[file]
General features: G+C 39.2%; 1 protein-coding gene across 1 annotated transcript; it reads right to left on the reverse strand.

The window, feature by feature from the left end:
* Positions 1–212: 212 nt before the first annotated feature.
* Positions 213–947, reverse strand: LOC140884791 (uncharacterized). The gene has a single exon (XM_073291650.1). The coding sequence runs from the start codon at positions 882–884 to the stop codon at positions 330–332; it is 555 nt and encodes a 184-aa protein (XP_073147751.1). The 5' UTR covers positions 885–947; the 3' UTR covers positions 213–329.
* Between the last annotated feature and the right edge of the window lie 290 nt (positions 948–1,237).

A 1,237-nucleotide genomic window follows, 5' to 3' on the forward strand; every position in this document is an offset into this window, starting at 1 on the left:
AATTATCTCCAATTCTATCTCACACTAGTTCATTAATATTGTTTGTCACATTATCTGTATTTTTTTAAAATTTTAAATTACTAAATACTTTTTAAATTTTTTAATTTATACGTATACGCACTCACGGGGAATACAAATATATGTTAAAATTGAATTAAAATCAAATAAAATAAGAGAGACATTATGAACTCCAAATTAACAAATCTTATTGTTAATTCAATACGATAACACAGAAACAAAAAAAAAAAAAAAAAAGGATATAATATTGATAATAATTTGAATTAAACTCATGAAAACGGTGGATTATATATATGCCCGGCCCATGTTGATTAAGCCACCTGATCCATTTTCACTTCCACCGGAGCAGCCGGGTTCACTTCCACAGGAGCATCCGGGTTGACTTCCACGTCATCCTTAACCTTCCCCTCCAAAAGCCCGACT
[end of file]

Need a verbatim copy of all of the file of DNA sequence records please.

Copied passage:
General features: G+C 39.2%; 1 protein-coding gene across 1 annotated transcript; it reads right to left on the reverse strand.

The window, feature by feature from the left end:
* Positions 1–212: 212 nt before the first annotated feature.
* Positions 213–947, reverse strand: LOC140884791 (uncharacterized). The gene has a single exon (XM_073291650.1). The coding sequence runs from the start codon at positions 882–884 to the stop codon at positions 330–332; it is 555 nt and encodes a 184-aa protein (XP_073147751.1). The 5' UTR covers positions 885–947; the 3' UTR covers positions 213–329.
* Between the last annotated feature and the right edge of the window lie 290 nt (positions 948–1,237).

A 1,237-nucleotide genomic window follows, 5' to 3' on the forward strand; every position in this document is an offset into this window, starting at 1 on the left:
AATTATCTCCAATTCTATCTCACACTAGTTCATTAATATTGTTTGTCACATTATCTGTATTTTTTTAAAATTTTAAATTACTAAATACTTTTTAAATTTTTTAATTTATACGTATACGCACTCACGGGGAATACAAATATATGTTAAAATTGAATTAAAATCAAATAAAATAAGAGAGACATTATGAACTCCAAATTAACAAATCTTATTGTTAATTCAATACGATAACACAGAAACAAAAAAAAAAAAAAAAAAGGATATAATATTGATAATAATTTGAATTAAACTCATGAAAACGGTGGATTATATATATGCCCGGCCCATGTTGATTAAGCCACCTGATCCATTTTCACTTCCACCGGAGCAGCCGGGTTCACTTCCACAGGAGCATCCGGGTTGACTTCCACGTCATCCTTAACCTTCCCCTCCAAAAGCCCGACT